Meeting in the Oval Office on Wednesday are, clockwise from left, House Majority Leader Kevin McCarthy, R-Calif., Vice President Mike Pence, President Donald Trump, Senate Majority Leader Mitch McConnell, R-Ky., Senate Minority Leader Charles Schumer, D-N.Y., and House Minority Leader Nancy Pelosi, D-Calif. Washington Post photo by Bill O'Leary
The news that President Trump abandoned Republicans to strike a deal with Congressional Democrats on a three-month extension of the debt limit yielded a predictable response from his predictable cheerleaders: It was brilliant and typically shrewd for the author of "The Art of the Deal" to take the very first offer the Democrats made and ask for nothing in return.
Less obsequious observers on the right claimed that this was the long-prophesied moment. The seventh seal had been broken. Donald Trump was "pivoting" at last. "The pivot is real and it's spectacular!" proclaimed Ben Domenech, the publisher of The Federalist.
In the lexicon of Trumpism and anti-Trumpism, "pivot" has many meanings. But in this context, pivot means to reach across party lines and work with Democrats, giving the shaft to his own party, or at least to the conservatives in the GOP.
Such a move has been feared by many conservatives from the earliest days of Trump's candidacy. The former New York Democrat holds no deep love for ideological conservatism, and many of his favorite issues -- protectionism, infrastructure, etc. -- are more naturally part of the Democratic portfolio.
But those fears didn't pan out at first. The president and congressional Republicans tried mimic the Democrats in the wake of Barack Obama's victory in 2008 and run the table, particularly on Obamacare "repeal and replace," on a partisan basis. Unfortunately, the GOP couldn't get it done. This infuriated many conservatives, Republicans and Donald Trump himself, and to some extent rightly so.
For years, Republicans said that if they could win both Congress and the White House there'd be nothing they couldn't do. Whether this was a lie or just wishful thinking is debatable. Regardless, they failed for several reasons. The Republican majority in the Senate is much narrower than the Democratic majority was when Obama was elected. Many GOP leaders never thought Trump would win, and so they hadn't prepared for victory. Also, the Republican Party is divided along a host of fault lines, and a large swath of the Republican caucus has no experience at actually governing.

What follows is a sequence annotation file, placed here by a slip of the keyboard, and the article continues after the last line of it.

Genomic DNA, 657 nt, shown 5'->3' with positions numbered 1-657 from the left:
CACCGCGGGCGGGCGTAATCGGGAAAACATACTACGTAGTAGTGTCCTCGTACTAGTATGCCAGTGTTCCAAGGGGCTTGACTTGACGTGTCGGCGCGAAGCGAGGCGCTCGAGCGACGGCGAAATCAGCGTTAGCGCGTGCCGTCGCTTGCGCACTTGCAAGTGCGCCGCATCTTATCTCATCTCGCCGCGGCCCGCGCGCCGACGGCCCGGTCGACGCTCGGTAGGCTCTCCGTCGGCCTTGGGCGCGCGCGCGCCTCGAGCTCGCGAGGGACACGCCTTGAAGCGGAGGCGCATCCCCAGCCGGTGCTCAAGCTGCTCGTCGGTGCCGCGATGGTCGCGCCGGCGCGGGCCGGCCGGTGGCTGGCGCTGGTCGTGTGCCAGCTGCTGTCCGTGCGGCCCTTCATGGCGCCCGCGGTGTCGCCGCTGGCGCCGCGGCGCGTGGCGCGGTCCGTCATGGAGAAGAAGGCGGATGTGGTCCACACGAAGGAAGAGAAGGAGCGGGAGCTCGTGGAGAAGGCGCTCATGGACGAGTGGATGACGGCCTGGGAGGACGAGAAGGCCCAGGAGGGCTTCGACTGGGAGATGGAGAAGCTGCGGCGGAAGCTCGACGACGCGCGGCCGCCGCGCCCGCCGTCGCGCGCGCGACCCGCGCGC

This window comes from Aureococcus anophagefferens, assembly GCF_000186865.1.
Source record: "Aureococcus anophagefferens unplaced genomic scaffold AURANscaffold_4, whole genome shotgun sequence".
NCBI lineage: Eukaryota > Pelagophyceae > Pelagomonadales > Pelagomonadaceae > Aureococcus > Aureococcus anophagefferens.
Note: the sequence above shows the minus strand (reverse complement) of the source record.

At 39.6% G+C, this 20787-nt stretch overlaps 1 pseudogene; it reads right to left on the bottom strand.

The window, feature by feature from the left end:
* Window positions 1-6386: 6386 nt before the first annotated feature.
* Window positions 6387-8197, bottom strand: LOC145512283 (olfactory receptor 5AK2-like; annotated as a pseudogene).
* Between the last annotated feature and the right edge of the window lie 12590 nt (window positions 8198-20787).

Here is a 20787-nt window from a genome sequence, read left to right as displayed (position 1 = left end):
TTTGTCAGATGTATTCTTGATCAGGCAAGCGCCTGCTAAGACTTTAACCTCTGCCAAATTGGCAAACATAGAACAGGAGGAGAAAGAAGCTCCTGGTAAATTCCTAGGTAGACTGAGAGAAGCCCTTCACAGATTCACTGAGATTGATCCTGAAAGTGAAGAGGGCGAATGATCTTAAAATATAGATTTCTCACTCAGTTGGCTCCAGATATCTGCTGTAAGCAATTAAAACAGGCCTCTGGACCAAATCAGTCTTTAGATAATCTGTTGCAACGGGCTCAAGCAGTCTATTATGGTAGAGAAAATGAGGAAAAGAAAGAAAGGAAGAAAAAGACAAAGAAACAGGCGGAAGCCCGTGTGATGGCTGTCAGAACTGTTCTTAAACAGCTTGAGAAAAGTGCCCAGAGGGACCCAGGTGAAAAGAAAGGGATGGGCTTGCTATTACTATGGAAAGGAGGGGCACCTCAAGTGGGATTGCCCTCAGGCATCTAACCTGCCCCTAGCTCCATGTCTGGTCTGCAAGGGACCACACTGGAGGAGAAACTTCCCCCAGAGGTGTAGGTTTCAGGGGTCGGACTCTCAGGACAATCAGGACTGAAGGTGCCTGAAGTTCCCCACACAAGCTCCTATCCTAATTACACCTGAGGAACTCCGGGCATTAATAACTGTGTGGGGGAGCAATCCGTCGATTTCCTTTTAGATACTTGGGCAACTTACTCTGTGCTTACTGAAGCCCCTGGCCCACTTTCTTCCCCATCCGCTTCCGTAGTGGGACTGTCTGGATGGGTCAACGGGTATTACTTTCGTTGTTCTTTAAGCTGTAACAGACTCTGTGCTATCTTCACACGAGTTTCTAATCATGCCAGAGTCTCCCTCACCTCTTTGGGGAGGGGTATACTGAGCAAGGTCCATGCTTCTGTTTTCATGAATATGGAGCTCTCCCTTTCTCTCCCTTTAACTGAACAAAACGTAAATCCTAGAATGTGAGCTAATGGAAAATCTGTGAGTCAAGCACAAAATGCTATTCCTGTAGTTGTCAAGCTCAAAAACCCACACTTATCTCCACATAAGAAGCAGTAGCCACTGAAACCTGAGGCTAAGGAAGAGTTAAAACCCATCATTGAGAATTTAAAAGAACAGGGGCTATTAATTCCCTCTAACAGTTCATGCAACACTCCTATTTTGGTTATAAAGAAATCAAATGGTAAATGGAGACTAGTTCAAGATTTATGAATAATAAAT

This is why Trump's decision this week to throw Sen. Mitch McConnell and Speaker Paul Ryan under the bus was greeted with such glee by many Trump boosters. They place the blame for all of Trump's myriad blunders on the GOP "establishment." They'd rather see Trump pivot and work with Democrats if it means Trump can declare victory about something -- anything -- and if it makes the establishment look bad. What was once a fear is now a hope.
The problem is there's another reason Congress has disappointed the president and his most ardent supporters: Donald Trump doesn't know what he's doing.
Even under the best circumstances, major legislation cannot get out of Congress without robust presidential leadership. I wish it were otherwise, because the Congress is the first branch of government and should take the lead. But in the modern era, you can't outsource the big stuff to Congress. Trump didn't know this and refuses to learn.
For instance, earlier in the week the White House said Trump was ending the Deferred Action for Child Arrivals program, which lets undocumented immigrants brought to this country as children stay here. Attorney General Jeff Sessions came out and said it was unconstitutional. But when the press -- and former president Obama -- castigated Trump as heartless and cruel, the president made it clear he wants Congress to restore the program by passing legislation. And if it doesn't, he suggested, he might keep the program via the same means his AG had just described as unconstitutional.
Mark Krikorian, the leading intellectual advocate for a more restricted immigration policy, should be a natural ally of this White House. He told the New York Times, "(Trump's) being pulled in a bunch of different directions, and because he doesn't have any strong ideological anchor, or deep knowledge of the issue, he ends up sort of not knowing what to do." Instead, the president goes with his gut on everything, letting himself be baited by negative TV coverage.
There are many reasons why the pivot theory won't pan out. Trump has made himself too radioactive with the Democratic rank-and-file. Most of his agenda is equally radioactive. But the main reason it will fail is that, contrary to wishful theories that Trump is playing "four-dimensional chess," the president doesn't really know what he's doing.
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Jonah Goldberg is a fellow at the American Enterprise Institute and editor-at-large of National Review Online.